The laws of war are a set of rules that aim to regulate the acceptable reasons for going to war (jus ad bellum), the conduct of hostilities during a war (jus in bello), and the aftermath of a war and the transition from war to peace (jus post bellum). They are a part of public international law, and they derive from states’ desire to regulate the use of force, to prevent unnecessary suffering and destruction during a conflict, and to create a just and sustainable peace after a conflict. The laws that regulate the conduct of hostilities, also referred to as international humanitarian law, stem from two branches of law: the law of The Hague, which addresses the various types of weapons and their permissible uses, as well as the behavior of combatants during hostilities; and the law of Geneva, which deals with the humanitarian treatment of the victims of war, including the wounded, civilians, prisoners of war, and medical and religious personnel. Some of the underlying principles of the laws of war, also referred to as the laws of armed conflict in a broader sense, are that the wanton destruction of human life and property is prohibited, that protracted conflicts are not desirable, and that hostilities must swiftly come to an end once the political objectives that began a conflict are achieved. Combatants and civilians must be protected from unnecessary hardship or suffering, and if they fall into the hands of the enemy, key human rights provisions will apply to them. And the perpetrators of serious human rights violations must be held accountable. The laws of war are distinct from but may cover similar issue areas as a belligerent state’s national laws, which may also place legal limits on the potential justification for going to war or the conduct of that state during a war.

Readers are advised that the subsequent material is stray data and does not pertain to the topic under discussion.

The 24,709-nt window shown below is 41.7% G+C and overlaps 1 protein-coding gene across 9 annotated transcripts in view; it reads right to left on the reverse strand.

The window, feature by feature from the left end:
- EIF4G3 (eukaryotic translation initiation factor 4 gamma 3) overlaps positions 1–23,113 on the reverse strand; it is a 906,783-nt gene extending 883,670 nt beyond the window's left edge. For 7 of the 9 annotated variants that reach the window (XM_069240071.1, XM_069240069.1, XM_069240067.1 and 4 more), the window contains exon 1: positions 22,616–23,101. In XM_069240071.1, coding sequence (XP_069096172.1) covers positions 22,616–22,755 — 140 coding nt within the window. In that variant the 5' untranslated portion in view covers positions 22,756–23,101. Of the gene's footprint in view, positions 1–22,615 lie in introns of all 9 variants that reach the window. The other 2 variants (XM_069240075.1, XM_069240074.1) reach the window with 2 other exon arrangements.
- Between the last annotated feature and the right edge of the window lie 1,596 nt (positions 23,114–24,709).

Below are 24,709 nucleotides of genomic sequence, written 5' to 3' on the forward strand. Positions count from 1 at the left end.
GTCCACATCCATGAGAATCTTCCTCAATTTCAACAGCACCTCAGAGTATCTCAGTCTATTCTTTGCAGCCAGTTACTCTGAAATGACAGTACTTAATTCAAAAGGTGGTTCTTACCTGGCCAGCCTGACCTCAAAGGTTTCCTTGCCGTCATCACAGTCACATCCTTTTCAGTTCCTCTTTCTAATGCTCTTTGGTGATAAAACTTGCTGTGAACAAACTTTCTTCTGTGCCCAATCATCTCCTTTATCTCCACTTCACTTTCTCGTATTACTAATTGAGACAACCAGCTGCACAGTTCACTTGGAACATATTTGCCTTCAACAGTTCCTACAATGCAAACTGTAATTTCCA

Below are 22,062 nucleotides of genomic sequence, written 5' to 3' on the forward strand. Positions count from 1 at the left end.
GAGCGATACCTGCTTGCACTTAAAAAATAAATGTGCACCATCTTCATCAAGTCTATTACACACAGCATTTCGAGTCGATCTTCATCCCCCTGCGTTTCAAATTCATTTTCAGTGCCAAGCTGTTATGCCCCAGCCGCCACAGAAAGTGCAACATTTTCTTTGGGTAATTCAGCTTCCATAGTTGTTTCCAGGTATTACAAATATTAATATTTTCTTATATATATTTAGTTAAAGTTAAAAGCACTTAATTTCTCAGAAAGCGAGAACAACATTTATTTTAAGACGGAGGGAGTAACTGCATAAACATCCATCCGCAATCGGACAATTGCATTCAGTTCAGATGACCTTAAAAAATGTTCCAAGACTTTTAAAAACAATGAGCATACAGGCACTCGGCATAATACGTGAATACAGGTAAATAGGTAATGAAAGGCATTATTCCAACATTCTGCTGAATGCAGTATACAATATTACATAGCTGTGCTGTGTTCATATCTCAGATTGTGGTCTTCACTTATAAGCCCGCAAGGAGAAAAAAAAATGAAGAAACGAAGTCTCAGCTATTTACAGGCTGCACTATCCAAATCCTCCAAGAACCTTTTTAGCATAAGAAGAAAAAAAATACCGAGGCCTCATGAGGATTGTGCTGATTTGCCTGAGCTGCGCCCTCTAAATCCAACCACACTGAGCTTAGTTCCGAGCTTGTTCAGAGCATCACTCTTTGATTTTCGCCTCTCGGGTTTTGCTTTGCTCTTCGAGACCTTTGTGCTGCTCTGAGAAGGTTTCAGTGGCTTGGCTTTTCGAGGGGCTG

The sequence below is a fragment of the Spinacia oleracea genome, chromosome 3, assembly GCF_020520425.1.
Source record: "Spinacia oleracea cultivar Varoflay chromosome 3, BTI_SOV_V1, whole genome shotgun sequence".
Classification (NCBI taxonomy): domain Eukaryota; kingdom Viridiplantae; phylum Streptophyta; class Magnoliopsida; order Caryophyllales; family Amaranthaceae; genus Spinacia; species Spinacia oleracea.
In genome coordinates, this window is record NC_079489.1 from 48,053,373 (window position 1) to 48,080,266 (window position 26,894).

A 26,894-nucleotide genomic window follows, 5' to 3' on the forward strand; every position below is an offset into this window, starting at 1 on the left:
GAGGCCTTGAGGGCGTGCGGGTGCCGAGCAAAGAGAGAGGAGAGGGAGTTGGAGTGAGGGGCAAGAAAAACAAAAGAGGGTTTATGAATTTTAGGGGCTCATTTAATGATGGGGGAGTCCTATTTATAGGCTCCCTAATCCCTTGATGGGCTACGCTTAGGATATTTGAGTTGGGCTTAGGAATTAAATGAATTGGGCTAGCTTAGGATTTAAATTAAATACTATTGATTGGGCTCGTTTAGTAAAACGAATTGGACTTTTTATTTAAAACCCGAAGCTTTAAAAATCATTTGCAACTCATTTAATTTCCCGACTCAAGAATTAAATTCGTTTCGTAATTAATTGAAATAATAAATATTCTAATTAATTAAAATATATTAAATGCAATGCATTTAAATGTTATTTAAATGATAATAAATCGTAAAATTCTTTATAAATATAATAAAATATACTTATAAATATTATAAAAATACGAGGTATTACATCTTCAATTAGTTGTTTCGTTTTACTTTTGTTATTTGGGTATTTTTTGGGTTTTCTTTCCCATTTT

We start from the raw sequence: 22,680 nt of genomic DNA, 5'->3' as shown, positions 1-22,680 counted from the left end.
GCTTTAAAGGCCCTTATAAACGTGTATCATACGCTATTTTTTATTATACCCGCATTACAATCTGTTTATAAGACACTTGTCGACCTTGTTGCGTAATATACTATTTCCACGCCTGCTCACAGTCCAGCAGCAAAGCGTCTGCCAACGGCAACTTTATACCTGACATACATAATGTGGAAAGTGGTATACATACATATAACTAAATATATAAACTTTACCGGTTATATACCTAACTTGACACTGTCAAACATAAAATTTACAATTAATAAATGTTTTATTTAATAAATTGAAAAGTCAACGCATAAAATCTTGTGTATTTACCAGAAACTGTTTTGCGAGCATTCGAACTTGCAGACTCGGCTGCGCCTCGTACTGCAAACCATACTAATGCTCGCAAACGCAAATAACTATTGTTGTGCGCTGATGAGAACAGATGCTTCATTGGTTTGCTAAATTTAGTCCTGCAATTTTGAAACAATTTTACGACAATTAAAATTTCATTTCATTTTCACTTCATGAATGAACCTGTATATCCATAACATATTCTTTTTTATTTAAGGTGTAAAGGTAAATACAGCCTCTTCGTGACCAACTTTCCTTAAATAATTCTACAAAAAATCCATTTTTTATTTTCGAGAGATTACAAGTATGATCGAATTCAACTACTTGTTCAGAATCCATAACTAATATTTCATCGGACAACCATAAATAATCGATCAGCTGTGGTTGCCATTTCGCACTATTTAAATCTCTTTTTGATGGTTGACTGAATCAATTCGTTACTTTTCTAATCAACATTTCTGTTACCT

The laws of war can be a complex topic to study, especially for those without a legal background. A number of texts though provide a good introduction to this subject and manage to present it in an accessible way. They provide expert guidance through the legal jargon and key concepts and are useful for students of various fields, while maintaining their relevance for international lawyers and experts. The most important classic text on the laws of war is Grotius 2004, written by one of the founding fathers of international law. The three books contained in this seminal study have informed countless generations of scholars, lawyers, and military strategists and tacticians. Oppenheim 1952, edited by Hersch Lauterpacht, is as close as we can get to a modern-day classic of the 20th century. Howard, et al. 1994 provides a very useful general overview of the history and development of the laws of war over the centuries. Students and scholars should refer to Best 1996 for a more detailed and comprehensive analysis of the key developments since the end of World War II. Detter 2000 and Kennedy 2006 provide new and provocative interpretations of the uses and applicability of the laws of war. Kalshoven and Zegveld 2001 is a helpful introduction to humanitarian law for students and scholars, and Rogers 2004 should become a standard tool for all practitioners dealing with land warfare.